The 2017 Kia Niro, slated to go on sale late this year, will be Kia’s first dedicated hybrid, for which there's an entirely unique body style.
Yet compared to other such hybrid-exclusive vehicles, like the Toyota Prius family, the former Honda Insight, and the upcoming Hyundai Ioniq—with which it shares a platform, a hybrid system, and other underpinnings—it’s decidedly different.
A big part of what makes it different is its profile—one that fully dodges the familiar teardrop-like “kammback” profile, with its softly arched roofline and somewhat tall tail, that’s become de rigueur for high-mileage hybrids.
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Orth Hedrick, vice president of product planning for Kia Motors America, sat down with us this past week at the New York Auto Show to talk about Niro—and why the automaker made a conscious effort to look beyond maximum aerodynamics, and toward utility and driving enjoyment instead.
Bypassing the kammback
“Arodynamics is of course important, but we wanted to offer a choice for which there’s utility involved, for which there’s a different look, a different stance, bigger tires...and with a DCT and a strong motor that has a great off-the-line experience, with a more premium power steering system that feels and tracks right, and with a suspension tune that gives up a little bit of tow in and tow out [for lowest rolling resistance] but gives you more road feel.”
2017 Kia Niro
“All that stuff has tradeoffs for fuel economy,” concedes Hedrick, noting that with such priorities the product won’t quite match those vehicles, like the Ioniq, that absolutely optimize fuel economy. “Yet if you want the best mileage out there, you have to give up a lot...So we thought, let’s give the market a choice, how about if you give up a little bit of mileage and we give you this great experience?”
“If you look at the choices right now, you have to give up a lot of emotional enjoyment. We heard from folks who are driving the current offerings that, gee, I wish I had something I could be a little more passionate about, or I wish that I would have more of a driving experience in maneuvering and handling the car.”
“We’d like to show the market that you can have this great-looking vehicle with great utility that drives great, and it’s easy to live with day in and day out, and it’s a great experience overall—oh, and by the way it’s a hybrid and it gets great mileage.”
Weighing the tradeoffs for maximum mpg
Hyundai has anticipated that its Ioniq will meet or beat that of the best 2016 Toyota Prius models, which go up to about 56 mpg in the EPA combined cycle. Meanwhile, Kia announced a target 50 mpg EPA combined number for the Niro. It will weigh a little more than the Ioniq, for sure, and its coefficient of drag, while not the amazing 0.24 of the Hyundai, is an excellent 0.29.
The Ioniq and Niro will be built on the same underpinnings, although the upper body is of course different between the two, and there are some corresponding structural variations.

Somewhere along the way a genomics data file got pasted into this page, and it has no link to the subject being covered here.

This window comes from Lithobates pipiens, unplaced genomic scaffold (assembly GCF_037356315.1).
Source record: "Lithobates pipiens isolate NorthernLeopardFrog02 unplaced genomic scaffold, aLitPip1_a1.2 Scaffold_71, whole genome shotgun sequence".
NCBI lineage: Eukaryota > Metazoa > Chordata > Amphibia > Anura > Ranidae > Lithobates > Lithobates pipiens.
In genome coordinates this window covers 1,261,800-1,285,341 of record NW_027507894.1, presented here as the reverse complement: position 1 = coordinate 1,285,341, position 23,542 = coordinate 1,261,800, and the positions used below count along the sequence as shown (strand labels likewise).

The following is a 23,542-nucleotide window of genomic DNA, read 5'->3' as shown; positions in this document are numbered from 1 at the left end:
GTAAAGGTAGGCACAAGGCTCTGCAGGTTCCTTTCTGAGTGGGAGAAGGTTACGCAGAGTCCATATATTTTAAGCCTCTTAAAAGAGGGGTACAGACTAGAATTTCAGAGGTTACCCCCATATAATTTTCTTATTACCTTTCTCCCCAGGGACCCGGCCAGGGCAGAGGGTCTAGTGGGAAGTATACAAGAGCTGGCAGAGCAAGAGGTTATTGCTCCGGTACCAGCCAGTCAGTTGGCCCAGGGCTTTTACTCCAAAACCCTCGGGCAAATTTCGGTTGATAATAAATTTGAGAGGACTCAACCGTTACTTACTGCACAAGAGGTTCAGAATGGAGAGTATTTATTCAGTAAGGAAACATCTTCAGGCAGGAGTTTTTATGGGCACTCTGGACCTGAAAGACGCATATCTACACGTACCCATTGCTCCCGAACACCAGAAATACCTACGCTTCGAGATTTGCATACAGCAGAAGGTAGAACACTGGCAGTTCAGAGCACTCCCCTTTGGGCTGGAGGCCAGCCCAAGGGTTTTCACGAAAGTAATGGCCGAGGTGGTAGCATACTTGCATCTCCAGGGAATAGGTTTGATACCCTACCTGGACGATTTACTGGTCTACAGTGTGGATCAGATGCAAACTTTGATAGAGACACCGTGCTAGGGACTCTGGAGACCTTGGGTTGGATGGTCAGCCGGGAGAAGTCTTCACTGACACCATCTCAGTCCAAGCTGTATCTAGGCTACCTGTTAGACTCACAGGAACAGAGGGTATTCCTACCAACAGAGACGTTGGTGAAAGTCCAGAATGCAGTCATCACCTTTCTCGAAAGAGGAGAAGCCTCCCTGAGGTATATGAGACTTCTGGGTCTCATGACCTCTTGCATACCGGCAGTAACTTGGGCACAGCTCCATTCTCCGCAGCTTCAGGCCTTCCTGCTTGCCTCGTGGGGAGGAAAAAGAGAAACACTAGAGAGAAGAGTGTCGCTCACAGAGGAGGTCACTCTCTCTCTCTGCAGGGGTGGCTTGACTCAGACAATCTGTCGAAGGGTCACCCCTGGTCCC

According to Hedrick, Kia looked at the tradeoffs for the potential extra 6-or-so mpg. And in things like cargo, headroom, and versatility, they were huge.
For the brand, it’s also an insurance plan, for such a model to keep building sales even if gas prices stay very low.
“If we can offer it to the customer as, it looks great, it drives great, it’s good on mileage, but it’s not all about mileage,” he explained, then the brand should have a hit no matter what.
No firm plans for a Niro EV, or for AWD
At least for the near-term, the Niro won’t offer all-wheel drive. While the Trail’ster Concept from the 2015 Chicago Auto Show teased the possibility of a through-the-road hybrid system, with dual motors powering the rear wheels, it was strictly a concept.
Kia Trail'ster Concept, 2015 Chicago Auto Show
“We showed them both at the Chicago Auto Show, and there may have been some confusion,” said Hedrick. “For Niro, we’re concentrating just on the dedicated general hybrid market, which is a front-wheel-drive layout.”
Although Kia says that a plug-in hybrid version of the Niro will follow a year or so after the release of the standard hybrid (likely with the same 8.9-kwh battery as the Ioniq plug-in), the automaker hasn’t yet firmed up plans for a pure EV.
“We already have an EV,” said Hedrick. “It’s called the Soul EV, and I don’t know if it makes sense at this point to have two vehicles that would be roughly the same size and shape and market.”
As of yet, the Soul EV isn’t a 50-state car—although the company is in the process of rolling out availability to more states in the Northeast.
Does Kia’s pragmatic approach—to give up some fuel economy for more useful packaging—ultimately get more people in more fuel-efficient vehicles? We’re eager to hear your thoughts on whether the brand’s on the right track.